As a species, we are designed to be discontented with our situation. It's this constant feeling of wanting more that is responsible for most of the advancements we've made. We feel like we don't have enough money, enough things and enough recognition. Our professional lives are no different. As cubicle dwellers, a lot of us constantly daydream about greener pastures, a more comfortable life and the promise of more wealth. For most people, the answer to achieving this is creating a startup of their own.

But how feasible are startups really? Before you make the leap from your current corporate position to the promised land of entrepreneurship, let's take a look at a few things you should consider.

1. You might have an idea, not a business plan 

Great ideas are absolutely necessary for a successful company, but so are sound business plans. If you've been working at a desk for all your life, you may not be aware what it takes to run a business. That great social network idea you have might crumble once you understand the nitty-gritty of hiring a team, looking for funding and building a revenue model.  

2. Startups aren't a magic money pill

When you actually get started with your own business, you might be surprised how long it takes to turn a profit. If you're building an online business, you might turn a profit quicker than a brick-and-mortar operation, but it will still take you a couple of years on average before you're making as much as you do at your current job.

3. Startups have their own set of challenges

If you're frustrated with the bureaucracy at your current organization, you might be in for a rude awakening once you're at a startup. Startup founders don't have insurance, paid vacations and well-stocked canteens. Make sure you're jumping ship to a startup because you're really passionate about building your own company, not just because you're tired of your supervisor.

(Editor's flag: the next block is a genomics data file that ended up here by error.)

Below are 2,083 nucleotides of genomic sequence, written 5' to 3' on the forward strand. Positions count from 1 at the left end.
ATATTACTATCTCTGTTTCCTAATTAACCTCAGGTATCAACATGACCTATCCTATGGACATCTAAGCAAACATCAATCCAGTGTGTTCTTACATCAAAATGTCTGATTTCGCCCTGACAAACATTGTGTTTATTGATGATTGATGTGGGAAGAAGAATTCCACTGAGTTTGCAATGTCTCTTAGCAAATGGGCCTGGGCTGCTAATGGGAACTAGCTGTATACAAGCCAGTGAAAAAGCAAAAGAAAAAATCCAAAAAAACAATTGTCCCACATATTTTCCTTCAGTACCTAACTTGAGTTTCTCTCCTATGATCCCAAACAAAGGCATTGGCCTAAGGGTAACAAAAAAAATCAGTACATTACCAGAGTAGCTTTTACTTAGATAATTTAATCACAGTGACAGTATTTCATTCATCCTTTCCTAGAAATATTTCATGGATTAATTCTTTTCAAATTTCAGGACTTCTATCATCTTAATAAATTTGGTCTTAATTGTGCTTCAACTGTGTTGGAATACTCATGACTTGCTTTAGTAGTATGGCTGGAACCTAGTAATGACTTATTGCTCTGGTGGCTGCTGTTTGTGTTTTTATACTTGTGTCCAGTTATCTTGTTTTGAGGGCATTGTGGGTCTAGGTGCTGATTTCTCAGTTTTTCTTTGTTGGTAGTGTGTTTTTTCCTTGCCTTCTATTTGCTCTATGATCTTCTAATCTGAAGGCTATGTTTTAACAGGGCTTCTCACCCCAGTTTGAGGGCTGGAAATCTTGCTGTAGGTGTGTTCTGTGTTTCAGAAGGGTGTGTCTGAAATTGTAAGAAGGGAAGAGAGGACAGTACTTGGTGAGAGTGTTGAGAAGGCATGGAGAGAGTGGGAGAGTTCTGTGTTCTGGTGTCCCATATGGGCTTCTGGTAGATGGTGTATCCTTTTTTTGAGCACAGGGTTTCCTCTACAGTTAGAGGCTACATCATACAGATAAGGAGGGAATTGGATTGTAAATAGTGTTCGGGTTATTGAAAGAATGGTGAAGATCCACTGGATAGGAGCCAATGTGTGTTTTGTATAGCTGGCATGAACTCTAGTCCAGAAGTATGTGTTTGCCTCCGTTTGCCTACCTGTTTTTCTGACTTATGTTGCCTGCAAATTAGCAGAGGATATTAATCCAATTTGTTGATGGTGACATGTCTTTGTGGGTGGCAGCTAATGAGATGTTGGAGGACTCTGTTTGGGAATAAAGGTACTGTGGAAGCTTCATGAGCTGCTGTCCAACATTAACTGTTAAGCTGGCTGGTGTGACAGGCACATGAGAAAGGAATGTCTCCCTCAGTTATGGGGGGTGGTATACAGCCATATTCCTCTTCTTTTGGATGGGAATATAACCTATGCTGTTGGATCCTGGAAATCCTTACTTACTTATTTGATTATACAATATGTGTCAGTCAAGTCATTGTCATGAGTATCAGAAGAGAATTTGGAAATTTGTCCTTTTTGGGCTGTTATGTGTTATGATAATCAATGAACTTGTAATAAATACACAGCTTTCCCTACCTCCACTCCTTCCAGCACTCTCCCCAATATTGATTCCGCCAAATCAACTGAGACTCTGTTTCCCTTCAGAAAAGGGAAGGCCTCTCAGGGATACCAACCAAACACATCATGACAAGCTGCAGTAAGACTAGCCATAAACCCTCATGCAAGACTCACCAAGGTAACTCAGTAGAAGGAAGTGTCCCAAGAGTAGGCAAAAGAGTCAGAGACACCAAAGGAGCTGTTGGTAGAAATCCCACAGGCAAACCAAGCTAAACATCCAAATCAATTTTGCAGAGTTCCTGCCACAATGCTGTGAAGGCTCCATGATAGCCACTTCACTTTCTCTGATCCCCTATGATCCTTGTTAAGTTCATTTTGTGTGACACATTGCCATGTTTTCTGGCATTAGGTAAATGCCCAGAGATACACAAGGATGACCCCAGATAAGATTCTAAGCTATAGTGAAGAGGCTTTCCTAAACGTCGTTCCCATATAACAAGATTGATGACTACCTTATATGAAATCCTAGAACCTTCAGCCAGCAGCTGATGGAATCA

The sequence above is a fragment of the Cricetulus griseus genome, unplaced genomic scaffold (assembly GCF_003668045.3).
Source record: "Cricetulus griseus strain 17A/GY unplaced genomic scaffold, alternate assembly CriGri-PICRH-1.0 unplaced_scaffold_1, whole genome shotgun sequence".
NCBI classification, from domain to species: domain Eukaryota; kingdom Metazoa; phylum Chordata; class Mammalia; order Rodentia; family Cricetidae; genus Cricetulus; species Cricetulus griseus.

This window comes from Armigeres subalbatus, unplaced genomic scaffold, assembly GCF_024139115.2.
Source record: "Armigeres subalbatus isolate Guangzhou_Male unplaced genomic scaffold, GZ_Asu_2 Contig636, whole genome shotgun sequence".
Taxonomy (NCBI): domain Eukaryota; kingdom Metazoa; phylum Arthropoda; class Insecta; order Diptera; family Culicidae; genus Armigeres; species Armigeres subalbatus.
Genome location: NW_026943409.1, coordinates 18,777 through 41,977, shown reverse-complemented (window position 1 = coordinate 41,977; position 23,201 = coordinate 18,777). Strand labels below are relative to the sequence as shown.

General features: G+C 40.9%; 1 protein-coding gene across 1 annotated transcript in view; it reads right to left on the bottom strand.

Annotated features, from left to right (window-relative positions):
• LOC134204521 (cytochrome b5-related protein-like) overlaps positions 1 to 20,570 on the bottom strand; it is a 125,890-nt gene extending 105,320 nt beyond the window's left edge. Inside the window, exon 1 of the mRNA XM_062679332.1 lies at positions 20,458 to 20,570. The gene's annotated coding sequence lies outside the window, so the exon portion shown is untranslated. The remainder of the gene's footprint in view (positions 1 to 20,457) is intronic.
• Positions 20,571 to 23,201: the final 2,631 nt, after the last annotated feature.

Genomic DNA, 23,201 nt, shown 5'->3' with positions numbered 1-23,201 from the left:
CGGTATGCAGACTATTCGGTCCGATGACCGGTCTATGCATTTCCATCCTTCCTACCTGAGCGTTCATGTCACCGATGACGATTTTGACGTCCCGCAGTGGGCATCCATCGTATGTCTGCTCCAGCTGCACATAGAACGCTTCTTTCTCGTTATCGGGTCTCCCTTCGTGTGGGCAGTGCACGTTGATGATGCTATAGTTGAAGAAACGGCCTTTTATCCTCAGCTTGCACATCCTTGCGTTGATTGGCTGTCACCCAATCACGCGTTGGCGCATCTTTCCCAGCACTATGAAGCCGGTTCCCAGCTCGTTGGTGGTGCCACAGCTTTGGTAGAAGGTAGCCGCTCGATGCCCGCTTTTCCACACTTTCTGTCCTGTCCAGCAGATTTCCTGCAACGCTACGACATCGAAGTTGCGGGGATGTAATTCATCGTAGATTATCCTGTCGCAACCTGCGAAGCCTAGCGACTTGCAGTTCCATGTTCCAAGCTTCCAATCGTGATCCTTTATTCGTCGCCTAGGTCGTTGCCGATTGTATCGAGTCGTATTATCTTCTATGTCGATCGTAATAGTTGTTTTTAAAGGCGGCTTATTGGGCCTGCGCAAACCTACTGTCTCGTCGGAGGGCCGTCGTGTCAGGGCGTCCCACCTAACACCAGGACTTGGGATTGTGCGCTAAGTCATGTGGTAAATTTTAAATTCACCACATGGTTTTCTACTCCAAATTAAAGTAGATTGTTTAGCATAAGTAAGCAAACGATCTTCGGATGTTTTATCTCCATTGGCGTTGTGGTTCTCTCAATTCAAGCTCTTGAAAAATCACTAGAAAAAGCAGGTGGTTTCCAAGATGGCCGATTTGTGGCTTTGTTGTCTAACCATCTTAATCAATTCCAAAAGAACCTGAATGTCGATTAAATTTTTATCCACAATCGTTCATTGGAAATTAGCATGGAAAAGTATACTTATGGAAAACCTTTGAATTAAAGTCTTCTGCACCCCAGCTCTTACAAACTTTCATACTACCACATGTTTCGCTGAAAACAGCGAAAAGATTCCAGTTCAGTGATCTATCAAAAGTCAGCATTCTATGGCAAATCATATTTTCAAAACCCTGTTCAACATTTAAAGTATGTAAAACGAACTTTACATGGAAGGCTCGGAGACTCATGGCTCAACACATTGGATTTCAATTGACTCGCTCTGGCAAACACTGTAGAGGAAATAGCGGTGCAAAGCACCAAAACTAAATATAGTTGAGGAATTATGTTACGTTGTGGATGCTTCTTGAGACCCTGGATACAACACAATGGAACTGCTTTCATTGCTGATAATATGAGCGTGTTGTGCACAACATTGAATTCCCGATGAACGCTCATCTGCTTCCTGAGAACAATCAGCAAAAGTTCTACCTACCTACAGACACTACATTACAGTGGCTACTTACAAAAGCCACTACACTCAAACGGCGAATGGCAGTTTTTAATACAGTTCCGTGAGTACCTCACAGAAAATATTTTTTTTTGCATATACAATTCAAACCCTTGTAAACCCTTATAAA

4. Startups live or die by the performance of the business

At your current day job, individual performance can help you rise through the ranks rapidly, even if the company as a whole isn't doing so well. At a startup, even if you're an excellent performer, you will fail if the customer rejects your product.

5. You may not be prepared for the stress of running a startup

When you're running your own business, you are the boss. There's no safety net in place to cushion you if you make unsavory decisions. Additionally, if you're not used to being in a leadership role, being the boss can bring out some undesirable qualities in your personality.

6. Your startup isn't just a job; it's your life

Raise your hand if you've been thinking you'll have pretty much the same work environment at your startup, except here you'll be working for yourself instead of someone else. Running your own business is nothing like a job. It takes constant, 24-7 commitment and persistence. Your startup needs to be a part of who you are, or you won't be able to make the sacrifices necessary to make it succeed.